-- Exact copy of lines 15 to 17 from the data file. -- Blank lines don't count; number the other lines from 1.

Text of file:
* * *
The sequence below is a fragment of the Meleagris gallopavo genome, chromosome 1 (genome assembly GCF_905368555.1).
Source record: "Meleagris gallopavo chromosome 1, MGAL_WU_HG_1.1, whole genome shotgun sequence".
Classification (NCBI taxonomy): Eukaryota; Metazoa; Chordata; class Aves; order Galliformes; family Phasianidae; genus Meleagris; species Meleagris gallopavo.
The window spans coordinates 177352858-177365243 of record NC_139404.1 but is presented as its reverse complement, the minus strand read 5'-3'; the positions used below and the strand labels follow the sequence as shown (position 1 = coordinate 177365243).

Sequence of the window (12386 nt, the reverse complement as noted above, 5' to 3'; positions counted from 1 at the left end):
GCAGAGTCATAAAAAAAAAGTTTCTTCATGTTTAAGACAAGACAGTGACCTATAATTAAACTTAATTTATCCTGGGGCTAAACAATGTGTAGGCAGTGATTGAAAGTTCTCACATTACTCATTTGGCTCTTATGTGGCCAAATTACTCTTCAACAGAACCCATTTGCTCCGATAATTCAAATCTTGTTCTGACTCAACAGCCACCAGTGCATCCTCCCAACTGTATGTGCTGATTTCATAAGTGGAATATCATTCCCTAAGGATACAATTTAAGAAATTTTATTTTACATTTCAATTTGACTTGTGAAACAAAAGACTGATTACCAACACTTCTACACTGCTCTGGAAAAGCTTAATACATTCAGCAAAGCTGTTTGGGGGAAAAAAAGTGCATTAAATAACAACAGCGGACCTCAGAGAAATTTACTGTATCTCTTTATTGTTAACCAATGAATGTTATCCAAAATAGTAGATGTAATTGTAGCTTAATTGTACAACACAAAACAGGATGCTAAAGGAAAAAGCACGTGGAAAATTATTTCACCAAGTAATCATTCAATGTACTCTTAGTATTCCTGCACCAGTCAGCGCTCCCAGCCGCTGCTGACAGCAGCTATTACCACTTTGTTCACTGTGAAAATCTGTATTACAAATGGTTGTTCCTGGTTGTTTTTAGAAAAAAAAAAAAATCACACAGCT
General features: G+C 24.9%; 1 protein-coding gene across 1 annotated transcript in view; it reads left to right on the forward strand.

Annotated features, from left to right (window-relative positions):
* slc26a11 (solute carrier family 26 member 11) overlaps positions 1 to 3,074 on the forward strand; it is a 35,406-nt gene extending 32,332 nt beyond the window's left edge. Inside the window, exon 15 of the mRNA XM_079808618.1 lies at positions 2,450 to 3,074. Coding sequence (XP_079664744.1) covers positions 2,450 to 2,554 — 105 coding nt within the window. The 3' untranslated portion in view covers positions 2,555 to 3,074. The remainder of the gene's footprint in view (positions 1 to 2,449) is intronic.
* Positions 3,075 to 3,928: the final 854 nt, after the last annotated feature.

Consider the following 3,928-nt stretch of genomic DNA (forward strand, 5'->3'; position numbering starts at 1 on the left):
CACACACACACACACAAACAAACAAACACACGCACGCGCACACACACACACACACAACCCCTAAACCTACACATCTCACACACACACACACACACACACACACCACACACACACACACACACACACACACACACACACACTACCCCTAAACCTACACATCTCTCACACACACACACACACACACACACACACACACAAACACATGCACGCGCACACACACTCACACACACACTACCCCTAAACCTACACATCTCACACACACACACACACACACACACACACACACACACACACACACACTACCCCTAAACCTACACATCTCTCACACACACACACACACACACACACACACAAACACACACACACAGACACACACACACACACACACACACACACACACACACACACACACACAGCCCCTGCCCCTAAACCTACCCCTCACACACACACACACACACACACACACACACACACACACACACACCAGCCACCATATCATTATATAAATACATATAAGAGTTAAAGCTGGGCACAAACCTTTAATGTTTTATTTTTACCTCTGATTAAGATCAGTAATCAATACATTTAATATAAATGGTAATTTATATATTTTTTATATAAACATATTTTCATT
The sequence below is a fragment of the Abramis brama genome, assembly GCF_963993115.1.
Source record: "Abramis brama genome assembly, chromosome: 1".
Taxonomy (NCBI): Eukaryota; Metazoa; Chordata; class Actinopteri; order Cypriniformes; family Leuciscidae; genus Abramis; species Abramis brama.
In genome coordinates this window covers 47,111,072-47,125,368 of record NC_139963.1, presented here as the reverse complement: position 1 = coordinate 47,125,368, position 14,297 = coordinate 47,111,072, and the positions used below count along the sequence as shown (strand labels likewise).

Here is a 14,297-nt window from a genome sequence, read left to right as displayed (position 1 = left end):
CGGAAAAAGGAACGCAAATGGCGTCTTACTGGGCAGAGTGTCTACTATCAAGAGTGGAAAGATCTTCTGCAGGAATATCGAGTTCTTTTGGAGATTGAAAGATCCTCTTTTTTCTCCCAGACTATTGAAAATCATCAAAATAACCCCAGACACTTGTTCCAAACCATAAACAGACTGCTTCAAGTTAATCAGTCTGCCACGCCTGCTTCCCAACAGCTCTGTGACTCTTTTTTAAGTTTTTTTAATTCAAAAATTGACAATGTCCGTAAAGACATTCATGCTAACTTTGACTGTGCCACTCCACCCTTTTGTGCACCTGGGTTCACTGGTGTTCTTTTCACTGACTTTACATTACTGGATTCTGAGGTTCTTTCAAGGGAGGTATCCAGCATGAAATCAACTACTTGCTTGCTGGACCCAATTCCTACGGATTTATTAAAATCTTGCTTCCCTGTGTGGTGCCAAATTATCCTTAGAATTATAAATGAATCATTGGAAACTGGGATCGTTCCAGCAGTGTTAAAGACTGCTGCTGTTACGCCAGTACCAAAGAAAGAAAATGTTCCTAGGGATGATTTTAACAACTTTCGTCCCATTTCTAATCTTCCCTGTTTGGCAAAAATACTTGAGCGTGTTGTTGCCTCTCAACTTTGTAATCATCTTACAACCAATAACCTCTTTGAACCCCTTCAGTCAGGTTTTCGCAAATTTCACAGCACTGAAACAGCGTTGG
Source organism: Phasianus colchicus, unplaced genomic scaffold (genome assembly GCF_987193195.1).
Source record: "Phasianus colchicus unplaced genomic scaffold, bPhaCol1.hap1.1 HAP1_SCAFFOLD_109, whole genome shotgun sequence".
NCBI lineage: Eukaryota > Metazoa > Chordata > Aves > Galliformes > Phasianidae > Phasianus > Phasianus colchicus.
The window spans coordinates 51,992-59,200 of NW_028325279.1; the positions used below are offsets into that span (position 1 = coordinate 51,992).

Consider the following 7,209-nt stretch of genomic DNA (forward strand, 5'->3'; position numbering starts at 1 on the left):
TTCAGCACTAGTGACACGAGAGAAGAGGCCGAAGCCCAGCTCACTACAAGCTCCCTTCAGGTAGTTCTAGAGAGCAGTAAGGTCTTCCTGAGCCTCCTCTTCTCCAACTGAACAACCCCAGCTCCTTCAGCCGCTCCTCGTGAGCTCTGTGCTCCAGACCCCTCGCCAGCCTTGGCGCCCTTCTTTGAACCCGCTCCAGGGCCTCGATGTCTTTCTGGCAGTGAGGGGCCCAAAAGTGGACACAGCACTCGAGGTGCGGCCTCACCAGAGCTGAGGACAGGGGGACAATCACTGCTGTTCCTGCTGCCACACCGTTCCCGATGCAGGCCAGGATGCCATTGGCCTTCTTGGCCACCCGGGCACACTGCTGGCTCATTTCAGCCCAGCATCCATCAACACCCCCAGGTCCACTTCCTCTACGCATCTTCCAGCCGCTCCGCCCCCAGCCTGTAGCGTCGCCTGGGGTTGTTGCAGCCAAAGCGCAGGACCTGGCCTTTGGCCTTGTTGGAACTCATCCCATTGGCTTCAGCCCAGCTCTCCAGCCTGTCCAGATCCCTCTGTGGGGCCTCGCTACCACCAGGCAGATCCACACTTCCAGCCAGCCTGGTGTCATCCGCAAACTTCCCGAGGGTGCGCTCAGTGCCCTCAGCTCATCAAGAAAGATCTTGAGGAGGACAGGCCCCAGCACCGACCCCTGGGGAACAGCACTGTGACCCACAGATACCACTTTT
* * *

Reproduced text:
Taxonomy (NCBI): Eukaryota; Metazoa; Chordata; class Actinopteri; order Cypriniformes; family Leuciscidae; genus Abramis; species Abramis brama.
In genome coordinates this window covers 47,111,072-47,125,368 of record NC_139963.1, presented here as the reverse complement: position 1 = coordinate 47,125,368, position 14,297 = coordinate 47,111,072, and the positions used below count along the sequence as shown (strand labels likewise).

Here is a 14,297-nt window from a genome sequence, read left to right as displayed (position 1 = left end):